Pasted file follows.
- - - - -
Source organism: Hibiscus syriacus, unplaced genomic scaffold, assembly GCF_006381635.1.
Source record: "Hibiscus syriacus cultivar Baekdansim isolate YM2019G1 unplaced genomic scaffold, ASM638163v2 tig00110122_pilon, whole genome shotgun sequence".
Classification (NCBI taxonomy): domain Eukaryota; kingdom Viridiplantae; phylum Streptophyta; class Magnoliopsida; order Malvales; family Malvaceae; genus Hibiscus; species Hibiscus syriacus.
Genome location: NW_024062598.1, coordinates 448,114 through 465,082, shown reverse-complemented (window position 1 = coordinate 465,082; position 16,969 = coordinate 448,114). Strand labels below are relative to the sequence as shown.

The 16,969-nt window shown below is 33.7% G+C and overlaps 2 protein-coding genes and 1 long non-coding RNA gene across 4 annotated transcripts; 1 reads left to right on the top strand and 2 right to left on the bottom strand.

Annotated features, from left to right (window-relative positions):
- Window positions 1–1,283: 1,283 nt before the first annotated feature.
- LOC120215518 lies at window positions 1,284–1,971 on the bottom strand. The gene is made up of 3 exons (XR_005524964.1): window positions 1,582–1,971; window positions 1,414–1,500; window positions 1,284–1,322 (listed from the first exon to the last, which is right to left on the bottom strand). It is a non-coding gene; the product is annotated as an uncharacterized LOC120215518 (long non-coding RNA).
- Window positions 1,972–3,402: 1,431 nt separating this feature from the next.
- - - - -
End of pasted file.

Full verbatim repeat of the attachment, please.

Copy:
Source organism: Hibiscus syriacus, unplaced genomic scaffold, assembly GCF_006381635.1.
Source record: "Hibiscus syriacus cultivar Baekdansim isolate YM2019G1 unplaced genomic scaffold, ASM638163v2 tig00110122_pilon, whole genome shotgun sequence".
Classification (NCBI taxonomy): domain Eukaryota; kingdom Viridiplantae; phylum Streptophyta; class Magnoliopsida; order Malvales; family Malvaceae; genus Hibiscus; species Hibiscus syriacus.
Genome location: NW_024062598.1, coordinates 448,114 through 465,082, shown reverse-complemented (window position 1 = coordinate 465,082; position 16,969 = coordinate 448,114). Strand labels below are relative to the sequence as shown.

The 16,969-nt window shown below is 33.7% G+C and overlaps 2 protein-coding genes and 1 long non-coding RNA gene across 4 annotated transcripts; 1 reads left to right on the top strand and 2 right to left on the bottom strand.

Annotated features, from left to right (window-relative positions):
- Window positions 1–1,283: 1,283 nt before the first annotated feature.
- LOC120215518 lies at window positions 1,284–1,971 on the bottom strand. The gene is made up of 3 exons (XR_005524964.1): window positions 1,582–1,971; window positions 1,414–1,500; window positions 1,284–1,322 (listed from the first exon to the last, which is right to left on the bottom strand). It is a non-coding gene; the product is annotated as an uncharacterized LOC120215518 (long non-coding RNA).
- Window positions 1,972–3,402: 1,431 nt separating this feature from the next.